08 March 2016

Esther Greenwood Hates Technicolour

According to the mimeographed schedule of Sylvia Plath's appointments while a Guest Editor at Mademoiselle, on 17 June 1953, she and the other Guest Editors to attend a tea at Vanity Fair (640 Fifth Avenue) at 3 pm, and then at 8 pm (probably) a film preview of Let's Do It Again (IMDb ; Wikipedia) at Columbia Pictures, 729 Seventh Avenue, New York, New York. However this was the day the editors were all down with ptomaine poisoning so...

Anyway, in The Bell Jar, there is the most memorable scene before the ptomaine takes hold in the cinema:
The movie was very poor. It starred a nice blonde girl who looked like June Allyson but was really somebody else, and a sexy black-haired girl who looked like Elizabeth Taylor but was also somebody else, and two big, broad-shouldered bone-heads with names like Rick and Gil. 
It was a football romance and it was in technicolour. 
I hate technicolour. Everybody in a technicolour movie seems to feel obliged to wear a lurid costume in each new scene and to stand around like a clothes-horse with a lot of very green trees or very yellow wheat or very blue ocean rolling away for miles and miles in every direction. 
THE first edition
Most of the action in this picture took place in the football stands, with the two girls waving and cheering in smart suits with orange chrysanthemums the size of cabbages on their lapels, or in a ballroom, where the girls swooped across the floor with their dates, in dresses like something out of Gone With the Wind, and then sneaked off into the powder-room to say nasty intense things to each other. 
Finally I could see the nice girl was going to end up with the nice football hero and the sexy girl was going to end up with nobody, because the man named Gil had only wanted a mistress and not a wife all along and was now packing off to Europe on a single ticket. (1963: 43)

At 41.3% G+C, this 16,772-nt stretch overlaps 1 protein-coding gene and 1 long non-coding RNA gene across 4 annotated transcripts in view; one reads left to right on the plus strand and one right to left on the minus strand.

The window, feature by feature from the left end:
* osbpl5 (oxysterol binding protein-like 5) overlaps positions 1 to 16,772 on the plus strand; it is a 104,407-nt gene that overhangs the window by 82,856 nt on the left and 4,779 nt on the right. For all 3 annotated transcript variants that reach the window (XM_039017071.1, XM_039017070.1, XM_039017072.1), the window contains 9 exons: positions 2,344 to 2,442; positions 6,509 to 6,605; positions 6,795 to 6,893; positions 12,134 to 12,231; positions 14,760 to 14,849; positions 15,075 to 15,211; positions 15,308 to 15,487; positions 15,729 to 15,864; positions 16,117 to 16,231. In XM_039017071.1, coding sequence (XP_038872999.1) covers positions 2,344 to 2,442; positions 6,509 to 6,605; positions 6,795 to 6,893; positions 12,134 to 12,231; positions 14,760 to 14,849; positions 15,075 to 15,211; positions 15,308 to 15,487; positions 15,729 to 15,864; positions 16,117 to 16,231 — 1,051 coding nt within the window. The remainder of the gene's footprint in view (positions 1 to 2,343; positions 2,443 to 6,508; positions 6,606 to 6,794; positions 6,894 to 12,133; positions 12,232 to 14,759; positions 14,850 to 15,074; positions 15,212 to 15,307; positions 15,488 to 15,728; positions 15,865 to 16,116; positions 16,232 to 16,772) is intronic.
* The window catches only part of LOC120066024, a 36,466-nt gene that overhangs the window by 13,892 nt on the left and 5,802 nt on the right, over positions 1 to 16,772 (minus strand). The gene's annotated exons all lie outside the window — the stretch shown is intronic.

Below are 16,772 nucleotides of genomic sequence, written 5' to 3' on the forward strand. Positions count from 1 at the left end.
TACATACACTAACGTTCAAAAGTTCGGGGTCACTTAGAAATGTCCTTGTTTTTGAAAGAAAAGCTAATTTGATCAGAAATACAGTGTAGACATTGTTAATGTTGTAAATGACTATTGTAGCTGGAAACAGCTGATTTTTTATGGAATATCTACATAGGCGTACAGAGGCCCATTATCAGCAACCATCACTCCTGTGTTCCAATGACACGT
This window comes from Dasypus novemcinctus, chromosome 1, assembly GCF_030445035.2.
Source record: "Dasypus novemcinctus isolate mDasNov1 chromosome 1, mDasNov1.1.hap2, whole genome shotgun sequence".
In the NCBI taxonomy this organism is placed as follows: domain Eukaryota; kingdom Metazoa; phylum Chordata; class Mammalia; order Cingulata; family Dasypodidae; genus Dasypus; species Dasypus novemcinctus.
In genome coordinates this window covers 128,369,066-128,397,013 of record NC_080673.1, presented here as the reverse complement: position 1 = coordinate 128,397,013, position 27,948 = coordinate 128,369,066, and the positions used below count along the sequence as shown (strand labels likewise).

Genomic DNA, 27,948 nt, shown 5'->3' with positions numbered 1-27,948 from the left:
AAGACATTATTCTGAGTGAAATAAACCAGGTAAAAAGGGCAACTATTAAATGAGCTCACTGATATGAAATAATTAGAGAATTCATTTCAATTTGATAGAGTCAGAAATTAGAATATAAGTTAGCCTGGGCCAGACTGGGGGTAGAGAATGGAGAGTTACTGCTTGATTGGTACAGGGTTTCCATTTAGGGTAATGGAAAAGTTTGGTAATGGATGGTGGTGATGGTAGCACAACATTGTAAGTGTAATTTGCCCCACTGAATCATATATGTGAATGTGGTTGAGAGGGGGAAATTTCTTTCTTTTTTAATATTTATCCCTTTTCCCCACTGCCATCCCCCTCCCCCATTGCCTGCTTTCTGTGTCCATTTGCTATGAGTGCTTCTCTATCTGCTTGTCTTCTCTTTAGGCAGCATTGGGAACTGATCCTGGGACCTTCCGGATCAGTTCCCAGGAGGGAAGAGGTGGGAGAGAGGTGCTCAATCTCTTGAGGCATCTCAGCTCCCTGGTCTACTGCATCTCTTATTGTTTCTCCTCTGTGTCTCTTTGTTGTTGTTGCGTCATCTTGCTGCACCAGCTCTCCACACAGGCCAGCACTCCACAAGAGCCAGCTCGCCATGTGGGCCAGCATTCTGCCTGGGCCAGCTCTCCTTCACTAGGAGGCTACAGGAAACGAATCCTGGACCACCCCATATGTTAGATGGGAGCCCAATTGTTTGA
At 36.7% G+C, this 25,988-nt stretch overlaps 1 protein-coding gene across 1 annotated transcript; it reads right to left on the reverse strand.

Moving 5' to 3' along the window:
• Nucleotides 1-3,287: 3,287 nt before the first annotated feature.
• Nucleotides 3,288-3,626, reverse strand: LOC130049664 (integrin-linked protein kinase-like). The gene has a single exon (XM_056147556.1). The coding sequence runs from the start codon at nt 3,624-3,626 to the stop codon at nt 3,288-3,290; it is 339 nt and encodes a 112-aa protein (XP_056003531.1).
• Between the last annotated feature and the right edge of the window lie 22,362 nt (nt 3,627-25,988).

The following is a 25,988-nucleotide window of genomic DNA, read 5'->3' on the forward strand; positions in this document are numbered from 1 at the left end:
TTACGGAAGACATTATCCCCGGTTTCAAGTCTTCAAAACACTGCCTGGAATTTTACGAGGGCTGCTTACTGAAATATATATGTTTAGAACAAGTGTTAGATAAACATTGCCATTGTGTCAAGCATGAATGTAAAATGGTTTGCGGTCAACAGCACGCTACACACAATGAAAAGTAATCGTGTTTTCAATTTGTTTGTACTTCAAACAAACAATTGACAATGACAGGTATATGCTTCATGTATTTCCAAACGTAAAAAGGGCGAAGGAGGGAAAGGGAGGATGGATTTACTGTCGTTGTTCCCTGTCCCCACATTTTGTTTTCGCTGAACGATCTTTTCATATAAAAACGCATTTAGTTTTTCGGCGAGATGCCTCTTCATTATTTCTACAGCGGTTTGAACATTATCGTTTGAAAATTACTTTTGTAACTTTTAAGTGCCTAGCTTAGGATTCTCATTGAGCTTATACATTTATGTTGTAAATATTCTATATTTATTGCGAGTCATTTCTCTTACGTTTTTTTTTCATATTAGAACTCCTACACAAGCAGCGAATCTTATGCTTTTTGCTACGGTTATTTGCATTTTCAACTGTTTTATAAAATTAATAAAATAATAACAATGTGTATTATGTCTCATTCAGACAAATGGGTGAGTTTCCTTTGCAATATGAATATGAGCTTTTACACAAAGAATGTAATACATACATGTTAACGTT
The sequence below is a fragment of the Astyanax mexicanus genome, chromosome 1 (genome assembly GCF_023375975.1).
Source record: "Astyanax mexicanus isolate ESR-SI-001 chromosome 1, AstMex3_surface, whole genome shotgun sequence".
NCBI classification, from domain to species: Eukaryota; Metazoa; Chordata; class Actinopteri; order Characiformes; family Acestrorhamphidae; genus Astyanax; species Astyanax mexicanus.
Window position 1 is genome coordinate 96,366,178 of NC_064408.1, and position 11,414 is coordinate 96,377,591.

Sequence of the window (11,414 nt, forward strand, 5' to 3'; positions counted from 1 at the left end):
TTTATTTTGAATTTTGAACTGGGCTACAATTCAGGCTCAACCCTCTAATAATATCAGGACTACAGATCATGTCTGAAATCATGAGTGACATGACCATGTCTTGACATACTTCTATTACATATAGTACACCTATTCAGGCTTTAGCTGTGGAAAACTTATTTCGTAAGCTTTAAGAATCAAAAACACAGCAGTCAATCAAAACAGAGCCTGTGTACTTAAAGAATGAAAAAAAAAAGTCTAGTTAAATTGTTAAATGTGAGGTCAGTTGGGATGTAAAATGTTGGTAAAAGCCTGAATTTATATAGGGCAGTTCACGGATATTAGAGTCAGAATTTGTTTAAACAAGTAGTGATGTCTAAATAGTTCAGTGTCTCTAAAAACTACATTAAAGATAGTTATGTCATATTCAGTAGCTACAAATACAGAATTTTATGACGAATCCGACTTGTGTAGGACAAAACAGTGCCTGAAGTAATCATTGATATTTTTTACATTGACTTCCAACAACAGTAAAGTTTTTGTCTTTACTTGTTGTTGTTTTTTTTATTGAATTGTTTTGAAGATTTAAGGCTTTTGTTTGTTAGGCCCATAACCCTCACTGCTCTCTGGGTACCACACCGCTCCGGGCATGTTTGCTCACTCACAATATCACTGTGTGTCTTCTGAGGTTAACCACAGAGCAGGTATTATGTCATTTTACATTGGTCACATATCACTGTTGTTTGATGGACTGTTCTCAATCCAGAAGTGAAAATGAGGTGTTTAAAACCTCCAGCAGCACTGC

The point of this post is to ask you for your help as I'm not well-educated on 1950s cinema. Does anyone know the name of this film that Plath describes in the novel? Thank you for your help.

All links accessed 8 March 2016.


Anonymous said...

Maybe this? It does actually star June Allyson but the plot seems to fit (?). Came out in 1947



suki said...

The Rose Bowl Story was out in late (deember ) 1952 and possibly has some of what Esther suggests: football movie, with Natalie Wood as brunette and Vera Miles as blonde...

Peter K Steinberg said...

Thank you Kim and Sue for these two thoughts. Tough call on both. We may never really know, but perhaps we can make educated guesses! Keep on Plathing.


Tziga said...
This comment has been removed by the author.
Tziga said...

I think the movie might be "Good News" 1947, but was actually starred by June Allyson..so this gets me confused. Also i found this article http://articles.chicagotribune.com/2013-06-28/features/ct-prj-0630-sylvia-plath-laurie-levy-20130628_1_mademoiselle-printers-row-journal-guest/2 and hope it helps..June Allyson is mentioned and talks about the guest editors times together so maybe they saw really that movie.

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Publications & Acknowledgements

  • BBC Four.A Poet's Guide to Britain: Sylvia Plath. London: BBC Four, 2009. (Acknowledged in)
  • Biography: Sylvia Plath. New York: A & E Television Networks, 2005. (Photographs used)